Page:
She and fellow researchers analyzed data from two different studies between the years 2000 and 2003. One of the studies was conducted in Poland and involved the participation of 279 women with ovarian cancer and 556 women without ovarian cancer. The other US based study involved the participation of 160 women diagnosed with ovarian cancer during follow-up and 159 women without ovarian cancer. The research team used blood samples to identify the presence of Pgp3 antibodies – a marker of active or prior chlamydia infection.
In both of the studies, women with Pgp3 were shown to have an increased risk for developing ovarian cancer. When the chlamydia level rose – representing chronic or persistent infection – the risk also increased. In addition, it was observed that women with antibodies who were tested against other infections, such as herpes or hepatitis, were not more likely to have an increased risk for developing ovarian cancer. “Serologic markers of prior chlamydia infection were associated with increased ovarian cancer risk in two independent study populations, which lends further support to an association between PID and ovarian cancer” said Trabert. “The null associations associated with the other infectious agents we measured further support the specificity of our findings. Replication of the results is necessary and if corroborated, support future study to evaluate the possibility of ovarian cancer risk reduction through treatment of chlamydia and PID” she added.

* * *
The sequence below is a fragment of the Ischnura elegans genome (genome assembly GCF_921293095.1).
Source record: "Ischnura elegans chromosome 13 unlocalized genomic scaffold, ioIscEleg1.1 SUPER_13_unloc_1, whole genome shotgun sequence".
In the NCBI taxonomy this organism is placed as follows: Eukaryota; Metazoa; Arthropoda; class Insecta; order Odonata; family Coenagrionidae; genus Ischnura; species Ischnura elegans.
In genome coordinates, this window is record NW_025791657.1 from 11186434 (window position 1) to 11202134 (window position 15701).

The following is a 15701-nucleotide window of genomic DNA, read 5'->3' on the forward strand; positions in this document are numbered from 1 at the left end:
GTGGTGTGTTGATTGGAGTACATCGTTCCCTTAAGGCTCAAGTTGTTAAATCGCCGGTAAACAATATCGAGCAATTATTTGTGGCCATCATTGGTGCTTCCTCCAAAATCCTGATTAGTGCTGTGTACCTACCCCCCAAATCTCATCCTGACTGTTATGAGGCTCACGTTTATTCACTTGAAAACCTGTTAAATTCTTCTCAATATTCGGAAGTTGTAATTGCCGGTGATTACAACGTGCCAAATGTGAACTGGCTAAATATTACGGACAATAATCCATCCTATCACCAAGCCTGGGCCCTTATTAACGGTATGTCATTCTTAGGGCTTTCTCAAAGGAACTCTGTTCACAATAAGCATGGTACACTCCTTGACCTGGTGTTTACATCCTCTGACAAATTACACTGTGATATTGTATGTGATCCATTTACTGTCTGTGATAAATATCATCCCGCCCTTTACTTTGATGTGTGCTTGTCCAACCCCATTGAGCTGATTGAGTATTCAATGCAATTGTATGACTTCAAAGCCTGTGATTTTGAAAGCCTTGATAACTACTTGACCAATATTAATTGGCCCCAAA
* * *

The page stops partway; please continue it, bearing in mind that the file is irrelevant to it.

Spotlight on ovarian cancer
Trabert and fellow researchers’ findings show the clinical significance for earlier diagnosis and treatment of ovarian cancer, which could lead to better long-term outcomes. “Ovarian cancer is typically diagnosed at quite late stage and has a poor prognosis. This study focused on the evaluation of a common sexually transmitted disease, and the most important take-home point is that we might be able to go a long way in terms of preventing ovarian cancer through routine screening for agents, such as Chlamydia trachomatis” said Elaine Mardis, Co-Executive Director of the Institute for Genomic Medicine at Nationwide Children’s Hospital in Columbus, Ohio.